Another thing I won't do is run on a windy road. Our neighborhood is full of them. I admit, there is one road that forks off from my home street that has a blind curve, and I run it periodically. I just know I have to be extremely careful if I decide to take it. This means, for that particular curve I have to run on the wrong side of the road for a few feet. I always run against traffic. However, in this situation, there is no way a car would see me coming around the bend if I were running on the left side - and there is nowhere for me to go since there is no shoulder, and clusters of tall trees immediately off the road.

There is a very busy road close to our house that I love to run. However, it has a nice shoulder and I only run an area of this road that is straight. As I already said, I always run against traffic, and I keep as far left as I possibly can. I watch each and every car that approaches. I never wear an iPod because I don't want anything distracting me. I have also learned to make eye contact with the driver as each car approaches.  It's amazing how much this helps. If a driver doesn't make eye contact with me, then I know he doesn't see me and may be distracted. I get way over when that happens - even if I have to run in the dirt or grass.

Another thing I do is slow down and look at every cross street before I pass. If a car is approaching closely, I will stop and wait, and again - make eye contact. Most of the time, the driver will see me and motion for me to go on. But I'm not taking a chance, assuming the driver sees me! I try to be courteous and give a wave to every driver who is friendly to me on the road - whether they are moving a bit over to give me more space as they pass, or motioning for me to cross in front of them. I am hoping this will encourage them to be kind and courteous to other runners they encounter on the road.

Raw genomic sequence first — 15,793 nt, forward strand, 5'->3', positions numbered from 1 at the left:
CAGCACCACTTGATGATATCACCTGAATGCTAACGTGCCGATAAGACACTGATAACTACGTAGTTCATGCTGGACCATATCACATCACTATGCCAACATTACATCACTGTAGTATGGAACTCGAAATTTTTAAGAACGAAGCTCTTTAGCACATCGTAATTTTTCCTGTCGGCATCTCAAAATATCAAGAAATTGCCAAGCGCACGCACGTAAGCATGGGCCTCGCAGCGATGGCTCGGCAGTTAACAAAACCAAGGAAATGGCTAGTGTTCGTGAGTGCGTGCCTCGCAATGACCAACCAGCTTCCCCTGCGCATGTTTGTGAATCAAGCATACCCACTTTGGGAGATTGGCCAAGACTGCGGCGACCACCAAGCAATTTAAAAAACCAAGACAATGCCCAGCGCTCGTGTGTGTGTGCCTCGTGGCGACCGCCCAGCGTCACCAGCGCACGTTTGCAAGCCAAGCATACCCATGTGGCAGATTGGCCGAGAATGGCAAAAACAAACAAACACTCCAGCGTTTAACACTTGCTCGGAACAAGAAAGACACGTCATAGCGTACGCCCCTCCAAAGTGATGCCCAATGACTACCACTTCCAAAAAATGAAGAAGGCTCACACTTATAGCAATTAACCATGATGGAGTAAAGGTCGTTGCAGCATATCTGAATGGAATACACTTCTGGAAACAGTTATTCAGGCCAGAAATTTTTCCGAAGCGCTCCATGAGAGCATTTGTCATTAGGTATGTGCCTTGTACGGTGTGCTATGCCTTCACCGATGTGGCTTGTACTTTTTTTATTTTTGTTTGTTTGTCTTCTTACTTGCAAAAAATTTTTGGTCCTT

Of course, it's probably obvious, but if you're going to be out at dawn or dusk, it is crucial to wear bright, reflective clothing or gear. I have never run when it's pitch black except when I was at my Dad's house, and there were sidewalks available - plus hardly any traffic. I know some runners use head lamps as well as blinking lights on their shoes to run at night - which is definitely a good idea. I, however, am too chicken to chance it.

From the other point of view, since becoming a runner, I have become much more aware of fellows runners on the road while driving. I can't believe how many times I have seen a runner on the wrong side of the road, or running on a narrow, winding road unnoticed until the last minute. Some runners assume I see them crossing in front of me at an intersection or stop sign. I always think, "You're just lucky I noticed you!" Fellow runners, we must be very careful on the road and always "run defensively"! Your life is worth it!